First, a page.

In reality, though, the effort to efficiently spend the funds is just beginning for legislators. They have more than $900 million remaining in the fund to deal with coronavirus-related costs. The states have until the end of the year to spend the funds they received through the Coronavirus Aid, Relief and Security Act or the money will revert to the federal government.
Legislators have talked of the need to spend the funds to help hard hit cities and counties with their costs. They also want to improve distance learning opportunities, but legislators are learning that $1 billion will not solve all the Mississippi’s rural broadband issues.
Hospitals, which have struggled to deal with the costs of the pandemic and the fact other medical procedures have been put on hold to deal with the coronavirus, thus costing them needed revenue, also have been singled out for possible help.
Reeves has said he believes some of the funds should be set aside for work force training opportunities for many of the about 50,0000 Mississippians who have lost their jobs during the economic slowdown. Related to that, he also has said some of the funds should be used to help rebuild reserves in the state’s unemployment trust fund.
Sen. Angela Turner-Ford, D-West Point, chair of the Legislative Black Caucus, said a large portion of the funds – about $450 million – should be used in areas related to the black community since Africans Americans have been disproportionately impacted.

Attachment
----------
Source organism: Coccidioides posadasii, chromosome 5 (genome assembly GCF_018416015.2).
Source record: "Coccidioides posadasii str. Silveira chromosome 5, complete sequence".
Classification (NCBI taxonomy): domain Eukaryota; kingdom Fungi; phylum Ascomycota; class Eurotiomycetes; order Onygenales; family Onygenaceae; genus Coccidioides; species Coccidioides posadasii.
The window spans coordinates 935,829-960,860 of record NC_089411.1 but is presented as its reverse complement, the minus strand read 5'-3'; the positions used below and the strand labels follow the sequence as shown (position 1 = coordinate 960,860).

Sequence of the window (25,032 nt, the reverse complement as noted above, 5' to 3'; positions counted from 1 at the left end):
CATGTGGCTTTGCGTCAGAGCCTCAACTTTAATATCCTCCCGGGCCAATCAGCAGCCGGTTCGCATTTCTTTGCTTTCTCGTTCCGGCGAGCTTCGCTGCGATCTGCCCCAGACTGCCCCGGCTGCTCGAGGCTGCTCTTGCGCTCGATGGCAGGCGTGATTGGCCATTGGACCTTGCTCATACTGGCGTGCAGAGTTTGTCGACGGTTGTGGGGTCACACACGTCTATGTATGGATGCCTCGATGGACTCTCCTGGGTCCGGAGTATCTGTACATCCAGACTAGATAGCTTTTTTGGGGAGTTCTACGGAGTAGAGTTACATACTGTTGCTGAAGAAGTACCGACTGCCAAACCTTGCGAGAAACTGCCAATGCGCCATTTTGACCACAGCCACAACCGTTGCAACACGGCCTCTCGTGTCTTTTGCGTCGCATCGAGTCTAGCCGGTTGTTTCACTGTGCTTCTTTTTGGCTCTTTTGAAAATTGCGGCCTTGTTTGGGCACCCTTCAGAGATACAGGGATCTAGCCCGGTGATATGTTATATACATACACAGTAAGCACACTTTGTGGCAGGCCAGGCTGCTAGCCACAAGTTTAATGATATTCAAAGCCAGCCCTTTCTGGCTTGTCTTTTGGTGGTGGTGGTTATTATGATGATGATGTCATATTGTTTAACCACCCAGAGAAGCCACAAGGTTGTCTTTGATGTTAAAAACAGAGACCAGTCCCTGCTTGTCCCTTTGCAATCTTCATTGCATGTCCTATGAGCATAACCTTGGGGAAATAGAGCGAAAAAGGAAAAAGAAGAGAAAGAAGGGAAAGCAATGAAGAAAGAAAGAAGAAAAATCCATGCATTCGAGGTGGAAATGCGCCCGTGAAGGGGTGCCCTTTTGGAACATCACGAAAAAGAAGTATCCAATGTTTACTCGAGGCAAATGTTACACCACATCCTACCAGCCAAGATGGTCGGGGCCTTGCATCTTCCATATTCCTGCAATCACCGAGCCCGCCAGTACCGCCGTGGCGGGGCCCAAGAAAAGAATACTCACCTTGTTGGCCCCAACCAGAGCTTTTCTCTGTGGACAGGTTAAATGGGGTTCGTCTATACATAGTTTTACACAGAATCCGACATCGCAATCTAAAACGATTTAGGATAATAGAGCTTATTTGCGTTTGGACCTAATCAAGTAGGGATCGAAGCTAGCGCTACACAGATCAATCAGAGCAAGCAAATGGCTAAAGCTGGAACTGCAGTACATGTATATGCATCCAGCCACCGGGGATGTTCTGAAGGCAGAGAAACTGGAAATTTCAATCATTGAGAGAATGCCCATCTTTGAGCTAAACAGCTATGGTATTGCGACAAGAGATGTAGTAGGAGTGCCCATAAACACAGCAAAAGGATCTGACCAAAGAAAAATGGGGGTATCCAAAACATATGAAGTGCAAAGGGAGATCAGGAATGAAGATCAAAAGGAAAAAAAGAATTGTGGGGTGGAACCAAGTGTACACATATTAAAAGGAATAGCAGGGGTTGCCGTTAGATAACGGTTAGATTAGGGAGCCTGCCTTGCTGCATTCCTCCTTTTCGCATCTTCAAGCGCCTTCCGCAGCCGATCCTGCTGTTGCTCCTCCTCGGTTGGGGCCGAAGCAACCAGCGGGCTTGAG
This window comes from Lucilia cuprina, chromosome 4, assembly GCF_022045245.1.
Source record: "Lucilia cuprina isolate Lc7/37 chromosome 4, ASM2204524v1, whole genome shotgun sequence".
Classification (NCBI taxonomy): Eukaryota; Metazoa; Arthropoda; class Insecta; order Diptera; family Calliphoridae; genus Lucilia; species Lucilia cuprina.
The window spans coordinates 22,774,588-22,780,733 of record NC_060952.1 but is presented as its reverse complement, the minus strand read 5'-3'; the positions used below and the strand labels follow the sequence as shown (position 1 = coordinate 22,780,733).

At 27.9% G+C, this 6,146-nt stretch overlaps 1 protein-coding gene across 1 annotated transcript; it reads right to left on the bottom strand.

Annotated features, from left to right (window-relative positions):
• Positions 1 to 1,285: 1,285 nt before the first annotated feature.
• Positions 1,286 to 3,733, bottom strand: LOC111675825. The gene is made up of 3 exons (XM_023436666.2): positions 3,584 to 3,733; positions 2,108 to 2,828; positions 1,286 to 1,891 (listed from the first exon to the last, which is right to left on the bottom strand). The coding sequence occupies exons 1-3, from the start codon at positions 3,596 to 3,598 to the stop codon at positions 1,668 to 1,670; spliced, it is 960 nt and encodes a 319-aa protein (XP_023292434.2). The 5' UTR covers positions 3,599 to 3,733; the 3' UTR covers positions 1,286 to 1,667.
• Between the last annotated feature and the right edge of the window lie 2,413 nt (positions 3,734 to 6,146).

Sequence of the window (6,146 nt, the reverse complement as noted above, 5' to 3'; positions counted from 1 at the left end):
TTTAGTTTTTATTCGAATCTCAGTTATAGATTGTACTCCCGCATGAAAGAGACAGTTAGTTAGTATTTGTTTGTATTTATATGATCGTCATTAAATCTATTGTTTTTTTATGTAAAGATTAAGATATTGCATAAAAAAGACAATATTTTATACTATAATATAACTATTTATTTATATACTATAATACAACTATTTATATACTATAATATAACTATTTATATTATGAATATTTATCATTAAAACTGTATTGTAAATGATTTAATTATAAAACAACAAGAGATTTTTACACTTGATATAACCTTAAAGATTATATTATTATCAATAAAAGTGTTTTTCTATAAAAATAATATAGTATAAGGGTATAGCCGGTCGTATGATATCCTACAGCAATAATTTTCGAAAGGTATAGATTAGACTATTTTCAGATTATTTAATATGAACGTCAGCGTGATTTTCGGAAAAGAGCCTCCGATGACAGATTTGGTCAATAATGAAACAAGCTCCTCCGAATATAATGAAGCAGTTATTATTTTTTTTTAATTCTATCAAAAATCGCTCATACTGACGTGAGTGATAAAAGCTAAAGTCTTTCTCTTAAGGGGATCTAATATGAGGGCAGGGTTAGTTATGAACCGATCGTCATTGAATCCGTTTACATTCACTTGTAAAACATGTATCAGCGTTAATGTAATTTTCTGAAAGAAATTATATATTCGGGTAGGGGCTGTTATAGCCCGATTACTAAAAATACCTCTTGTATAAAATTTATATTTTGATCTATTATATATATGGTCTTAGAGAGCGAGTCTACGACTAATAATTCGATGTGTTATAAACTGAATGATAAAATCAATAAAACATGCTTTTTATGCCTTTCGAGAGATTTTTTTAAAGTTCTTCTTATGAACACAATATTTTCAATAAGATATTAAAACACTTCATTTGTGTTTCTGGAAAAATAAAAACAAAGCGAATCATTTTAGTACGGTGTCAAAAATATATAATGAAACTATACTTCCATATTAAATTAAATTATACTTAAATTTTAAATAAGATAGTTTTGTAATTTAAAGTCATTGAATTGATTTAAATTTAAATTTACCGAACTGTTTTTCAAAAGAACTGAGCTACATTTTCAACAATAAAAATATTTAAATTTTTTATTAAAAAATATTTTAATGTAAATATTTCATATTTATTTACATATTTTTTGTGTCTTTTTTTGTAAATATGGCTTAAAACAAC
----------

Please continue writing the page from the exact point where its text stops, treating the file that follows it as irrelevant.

The Black Caucus has proposed programs at the state’s predominately African American colleges and universities, programs to improve health outcomes in the black communities, additional pay for workers put in jeopardy through their jobs during the pandemic and other programs.
“The corona pandemic has highlighted many of the public health, socio-economic and education disparities that have long been impacting the African American community,” Turner-Ford said in a commentary sent out to the state’s media.
“The Mississippi Legislative Black Caucus calls upon the Mississippi Legislature to make conscious and deliberate efforts to address known barriers to opportunities and progress in the African American community.”
In the coming days debate will continue on spending the funds.
And perhaps the pressure on the Legislature and its leadership will grow.